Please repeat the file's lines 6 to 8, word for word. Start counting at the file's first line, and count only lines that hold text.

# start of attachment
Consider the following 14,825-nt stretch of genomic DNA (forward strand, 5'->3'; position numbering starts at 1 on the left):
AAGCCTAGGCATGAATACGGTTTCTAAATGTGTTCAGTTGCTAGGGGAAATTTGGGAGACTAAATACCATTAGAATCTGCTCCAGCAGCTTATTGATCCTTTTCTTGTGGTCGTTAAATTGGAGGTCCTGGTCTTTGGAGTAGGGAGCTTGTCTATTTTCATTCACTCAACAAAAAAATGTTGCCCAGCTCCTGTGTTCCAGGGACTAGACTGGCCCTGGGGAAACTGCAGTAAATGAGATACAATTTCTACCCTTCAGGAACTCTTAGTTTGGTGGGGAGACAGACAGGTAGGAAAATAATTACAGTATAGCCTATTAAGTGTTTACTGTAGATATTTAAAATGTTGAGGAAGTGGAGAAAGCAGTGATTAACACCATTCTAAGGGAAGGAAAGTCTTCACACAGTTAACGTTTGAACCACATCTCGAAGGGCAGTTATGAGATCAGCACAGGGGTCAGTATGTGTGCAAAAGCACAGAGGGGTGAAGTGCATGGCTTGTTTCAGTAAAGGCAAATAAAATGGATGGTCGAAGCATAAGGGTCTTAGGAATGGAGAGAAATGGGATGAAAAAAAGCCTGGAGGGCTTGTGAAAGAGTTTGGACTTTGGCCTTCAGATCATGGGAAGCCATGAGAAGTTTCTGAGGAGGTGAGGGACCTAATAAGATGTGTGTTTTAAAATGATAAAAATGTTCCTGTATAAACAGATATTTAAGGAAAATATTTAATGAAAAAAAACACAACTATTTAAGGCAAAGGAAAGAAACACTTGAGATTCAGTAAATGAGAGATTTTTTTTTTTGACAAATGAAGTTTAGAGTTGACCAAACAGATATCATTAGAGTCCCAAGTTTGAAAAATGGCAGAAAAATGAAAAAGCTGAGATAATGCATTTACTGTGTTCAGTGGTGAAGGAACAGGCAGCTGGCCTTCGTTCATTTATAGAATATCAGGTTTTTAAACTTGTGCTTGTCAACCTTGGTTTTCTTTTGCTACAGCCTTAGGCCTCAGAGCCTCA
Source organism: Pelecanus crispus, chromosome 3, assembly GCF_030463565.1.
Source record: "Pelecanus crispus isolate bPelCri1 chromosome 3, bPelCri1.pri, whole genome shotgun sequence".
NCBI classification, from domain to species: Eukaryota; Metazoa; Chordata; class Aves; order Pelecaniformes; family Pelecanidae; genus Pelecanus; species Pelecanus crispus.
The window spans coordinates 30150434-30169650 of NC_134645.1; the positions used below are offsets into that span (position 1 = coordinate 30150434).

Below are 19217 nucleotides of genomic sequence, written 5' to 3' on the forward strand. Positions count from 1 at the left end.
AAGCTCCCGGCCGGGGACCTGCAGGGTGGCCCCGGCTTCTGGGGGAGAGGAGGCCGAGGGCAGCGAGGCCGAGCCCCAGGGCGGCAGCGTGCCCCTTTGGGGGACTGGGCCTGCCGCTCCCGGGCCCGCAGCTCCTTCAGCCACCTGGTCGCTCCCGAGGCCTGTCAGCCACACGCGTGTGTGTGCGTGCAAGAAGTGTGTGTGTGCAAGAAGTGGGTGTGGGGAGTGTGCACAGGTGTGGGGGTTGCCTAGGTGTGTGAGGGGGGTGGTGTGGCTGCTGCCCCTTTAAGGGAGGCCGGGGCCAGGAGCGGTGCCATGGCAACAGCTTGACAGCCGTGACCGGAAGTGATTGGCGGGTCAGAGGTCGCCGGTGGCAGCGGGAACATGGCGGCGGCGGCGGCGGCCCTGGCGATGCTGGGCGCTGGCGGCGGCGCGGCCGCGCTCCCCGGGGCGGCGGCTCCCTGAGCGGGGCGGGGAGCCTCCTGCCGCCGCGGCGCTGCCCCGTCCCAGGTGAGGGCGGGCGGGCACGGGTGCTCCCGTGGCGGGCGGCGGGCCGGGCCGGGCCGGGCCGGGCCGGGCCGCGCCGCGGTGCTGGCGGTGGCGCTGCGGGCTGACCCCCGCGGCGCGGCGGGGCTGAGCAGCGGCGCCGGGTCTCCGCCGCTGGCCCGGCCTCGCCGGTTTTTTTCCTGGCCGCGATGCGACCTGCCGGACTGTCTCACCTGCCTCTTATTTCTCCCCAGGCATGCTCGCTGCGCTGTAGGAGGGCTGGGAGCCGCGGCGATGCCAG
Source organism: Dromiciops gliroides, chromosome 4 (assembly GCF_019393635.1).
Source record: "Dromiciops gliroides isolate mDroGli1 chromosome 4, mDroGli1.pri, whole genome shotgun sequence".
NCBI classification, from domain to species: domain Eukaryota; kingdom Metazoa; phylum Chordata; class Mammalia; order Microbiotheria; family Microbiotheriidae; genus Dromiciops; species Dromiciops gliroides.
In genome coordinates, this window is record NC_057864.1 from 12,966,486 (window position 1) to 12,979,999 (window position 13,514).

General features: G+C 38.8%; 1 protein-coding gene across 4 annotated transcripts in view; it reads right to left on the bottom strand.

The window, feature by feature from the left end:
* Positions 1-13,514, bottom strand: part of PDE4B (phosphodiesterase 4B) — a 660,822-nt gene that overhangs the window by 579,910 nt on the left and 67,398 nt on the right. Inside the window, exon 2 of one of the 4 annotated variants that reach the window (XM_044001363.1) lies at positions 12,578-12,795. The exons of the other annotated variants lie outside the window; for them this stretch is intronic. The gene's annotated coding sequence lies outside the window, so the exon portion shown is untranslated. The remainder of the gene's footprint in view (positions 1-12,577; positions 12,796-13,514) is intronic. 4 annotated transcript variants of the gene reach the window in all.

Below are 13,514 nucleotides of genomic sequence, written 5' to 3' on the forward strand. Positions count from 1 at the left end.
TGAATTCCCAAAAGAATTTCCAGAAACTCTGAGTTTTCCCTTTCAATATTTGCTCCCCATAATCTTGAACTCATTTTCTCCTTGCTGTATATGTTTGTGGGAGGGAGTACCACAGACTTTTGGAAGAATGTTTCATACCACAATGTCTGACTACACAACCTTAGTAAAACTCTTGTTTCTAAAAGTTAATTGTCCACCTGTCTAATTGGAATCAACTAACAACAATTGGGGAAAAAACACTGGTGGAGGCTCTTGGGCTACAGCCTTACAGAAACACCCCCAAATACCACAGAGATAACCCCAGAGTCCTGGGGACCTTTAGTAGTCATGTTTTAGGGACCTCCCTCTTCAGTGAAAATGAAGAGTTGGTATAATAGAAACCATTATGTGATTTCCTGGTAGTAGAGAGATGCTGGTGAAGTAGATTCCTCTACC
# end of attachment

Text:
The window spans coordinates 30150434-30169650 of NC_134645.1; the positions used below are offsets into that span (position 1 = coordinate 30150434).

Below are 19217 nucleotides of genomic sequence, written 5' to 3' on the forward strand. Positions count from 1 at the left end.
AAGCTCCCGGCCGGGGACCTGCAGGGTGGCCCCGGCTTCTGGGGGAGAGGAGGCCGAGGGCAGCGAGGCCGAGCCCCAGGGCGGCAGCGTGCCCCTTTGGGGGACTGGGCCTGCCGCTCCCGGGCCCGCAGCTCCTTCAGCCACCTGGTCGCTCCCGAGGCCTGTCAGCCACACGCGTGTGTGTGCGTGCAAGAAGTGTGTGTGTGCAAGAAGTGGGTGTGGGGAGTGTGCACAGGTGTGGGGGTTGCCTAGGTGTGTGAGGGGGGTGGTGTGGCTGCTGCCCCTTTAAGGGAGGCCGGGGCCAGGAGCGGTGCCATGGCAACAGCTTGACAGCCGTGACCGGAAGTGATTGGCGGGTCAGAGGTCGCCGGTGGCAGCGGGAACATGGCGGCGGCGGCGGCGGCCCTGGCGATGCTGGGCGCTGGCGGCGGCGCGGCCGCGCTCCCCGGGGCGGCGGCTCCCTGAGCGGGGCGGGGAGCCTCCTGCCGCCGCGGCGCTGCCCCGTCCCAGGTGAGGGCGGGCGGGCACGGGTGCTCCCGTGGCGGGCGGCGGGCCGGGCCGGGCCGGGCCGGGCCGGGCCGCGCCGCGGTGCTGGCGGTGGCGCTGCGGGCTGACCCCCGCGGCGCGGCGGGGCTGAGCAGCGGCGCCGGGTCTCCGCCGCTGGCCCGGCCTCGCCGGTTTTTTTCCTGGCCGCGATGCGACCTGCCGGACTGTCTCACCTGCCTCTTATTTCTCCCCAGGCATGCTCGCTGCGCTGTAGGAGGGCTGGGAGCCGCGGCGATGCCAG